2018 Honda CR-V Powertrain

In its base LX trim level, the 2018 Honda CR-V offers a value-minded 2.4-liter inline-four rated at 184 horsepower and 180 lb-ft of torque with 26 mpg city and 32 mpg highway (FWD models). All other trims are powered by the newer 1.5-liter turbocharged and direct-injected inline-four that is more efficient and more powerful. This engine produces 190 horsepower and 179 lb-ft of torque, and our all-wheel-drive tester had EPA-rated fuel economy estimates of 27 mpg in the city and 33 mpg on the highway. Combined with its 14-gallon fuel tank, that gives the 2018 Honda CR-V has a highway driving range of more than 400 miles!

On the road, the 2018 Honda CR-V is surprisingly fun to drive for a compact crossover, and while I won’t go as far to say the CR-V is sporty, it is far more entertaining than other crossovers in this segment. The turbocharged engine delivers impressive acceleration, and the newly engineered variable ratio electric power steering is surprisingly responsive without a hint of jerkiness. One of the most notable aspects of driving the new CR-V is how quiet the cabin is at highway speeds, and as icing on the cake, this peppy CR-V can also has a towing capacity of 1,500 pounds. Opting for all-wheel drive will cost you $1,400, but it greatly improves traction and provides slightly better off-road dimensions (with more ground clearance and better approach and departure angles).

Honda CR-V

2018 Honda CR-V Safety

When we last tested the CR-V, it hadn’t received its safety rating yet, but the results have been announced since then with almost perfect marks. The National Highway Traffic Safety Administration gave the 2018 Honda CR-V a five-star overall crash rating, and the Insurance Institute for Highway Safety gave it a Top Safety Pick rating – missing a Top Safety Pick+ rating with an Acceptable rating for headlights even though this tester was equipped with the optional LED headlights.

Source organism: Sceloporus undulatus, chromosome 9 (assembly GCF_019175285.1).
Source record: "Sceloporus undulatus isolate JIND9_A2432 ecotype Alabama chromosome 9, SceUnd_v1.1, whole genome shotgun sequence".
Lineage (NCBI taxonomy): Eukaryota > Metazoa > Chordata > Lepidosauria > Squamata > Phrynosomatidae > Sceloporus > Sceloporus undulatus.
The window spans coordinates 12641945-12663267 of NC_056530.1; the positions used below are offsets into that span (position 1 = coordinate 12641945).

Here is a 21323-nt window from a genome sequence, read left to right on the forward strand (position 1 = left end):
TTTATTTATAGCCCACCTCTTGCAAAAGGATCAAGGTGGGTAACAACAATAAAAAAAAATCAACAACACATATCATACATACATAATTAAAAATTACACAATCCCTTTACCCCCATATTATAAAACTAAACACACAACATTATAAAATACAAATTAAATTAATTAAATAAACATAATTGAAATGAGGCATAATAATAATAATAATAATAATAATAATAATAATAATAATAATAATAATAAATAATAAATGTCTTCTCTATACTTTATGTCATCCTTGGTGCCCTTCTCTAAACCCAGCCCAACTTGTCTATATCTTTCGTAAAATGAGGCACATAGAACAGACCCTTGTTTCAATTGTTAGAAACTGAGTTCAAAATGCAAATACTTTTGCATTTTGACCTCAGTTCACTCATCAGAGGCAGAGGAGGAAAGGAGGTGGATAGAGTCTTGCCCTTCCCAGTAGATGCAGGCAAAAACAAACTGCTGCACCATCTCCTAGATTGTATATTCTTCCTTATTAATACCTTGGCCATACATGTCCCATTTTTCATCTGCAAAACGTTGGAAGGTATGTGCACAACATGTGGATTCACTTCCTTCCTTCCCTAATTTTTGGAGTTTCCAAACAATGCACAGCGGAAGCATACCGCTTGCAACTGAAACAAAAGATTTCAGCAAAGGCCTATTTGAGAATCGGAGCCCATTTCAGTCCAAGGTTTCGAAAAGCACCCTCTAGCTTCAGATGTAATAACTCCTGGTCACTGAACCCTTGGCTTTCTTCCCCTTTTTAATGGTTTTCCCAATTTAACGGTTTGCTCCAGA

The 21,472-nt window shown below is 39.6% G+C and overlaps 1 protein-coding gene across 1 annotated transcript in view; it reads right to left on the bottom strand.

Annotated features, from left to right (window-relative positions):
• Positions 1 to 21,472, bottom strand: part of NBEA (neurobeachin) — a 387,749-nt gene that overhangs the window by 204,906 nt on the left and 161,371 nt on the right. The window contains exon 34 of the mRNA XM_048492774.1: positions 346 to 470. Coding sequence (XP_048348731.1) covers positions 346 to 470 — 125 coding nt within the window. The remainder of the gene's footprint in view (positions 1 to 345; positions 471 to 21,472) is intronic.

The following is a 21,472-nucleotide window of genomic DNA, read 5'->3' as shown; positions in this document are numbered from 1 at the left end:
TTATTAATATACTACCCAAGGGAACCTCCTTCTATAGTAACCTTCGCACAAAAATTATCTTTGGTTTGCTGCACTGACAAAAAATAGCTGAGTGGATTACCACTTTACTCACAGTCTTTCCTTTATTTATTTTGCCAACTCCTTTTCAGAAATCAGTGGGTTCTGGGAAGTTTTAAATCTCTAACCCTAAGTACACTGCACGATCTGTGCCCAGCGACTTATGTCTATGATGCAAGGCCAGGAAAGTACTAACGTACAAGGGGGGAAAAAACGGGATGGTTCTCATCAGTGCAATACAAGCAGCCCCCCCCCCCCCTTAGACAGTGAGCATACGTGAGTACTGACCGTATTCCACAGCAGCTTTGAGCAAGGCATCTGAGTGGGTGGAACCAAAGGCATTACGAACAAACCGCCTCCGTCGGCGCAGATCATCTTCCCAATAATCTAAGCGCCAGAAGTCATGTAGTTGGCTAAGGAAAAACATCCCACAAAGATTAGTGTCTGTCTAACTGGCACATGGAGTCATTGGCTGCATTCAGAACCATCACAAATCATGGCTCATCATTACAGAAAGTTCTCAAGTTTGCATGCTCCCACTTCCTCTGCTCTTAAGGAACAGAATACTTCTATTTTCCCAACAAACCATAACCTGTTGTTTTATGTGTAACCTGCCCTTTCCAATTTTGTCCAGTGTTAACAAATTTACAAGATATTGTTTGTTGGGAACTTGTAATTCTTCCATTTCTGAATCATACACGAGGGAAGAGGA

Standard on the CR-V Touring are driving assist features such as Forward Collision Warning, Lane Departure Warning, Collision Mitigation Braking System, Lane Keeping Assist System, Adaptive Cruise Control with Low-Speed Follow and Blind Spot Information System with Cross Traffic Monitor.

Honda CR-V

2018 Honda CR-V Overall

The fact that the 2018 Honda CR-V carries over unchanged shows just how good this crossover was when it debuted last year. There is no rest for the weary, however, so don’t expect Honda to sit on its laurels in this segment. We could see a more fuel-efficient CR-V Hybrid on sale before this time next year. Over the years, the Honda CR-V has gotten bigger, more stylish and more efficient, but one thing that has remained the same is its value.

With a starting price of $24,150*, the 2018 Honda CR-V packs a lot of value in base form, while stepping up to the $32,650* Touring trim level combines welcomed luxury with a still-affordable price. Since this trim level comes fully loaded, the only feature added to this tester was the all-wheel-drive system, which gave our CR-V an as-tested $35,025.

Make sure to visit your local AutoNation Honda dealership and test drive the 2018 Honda CR-V today!

*MSRP excludes tax, license, registration, destination charge and options. Dealer prices may vary.
**Based on 2018 EPA mileage ratings. Your mileage will vary depending specific vehicle trim, how you drive and maintain your vehicle, driving conditions, and other factors.

Related posts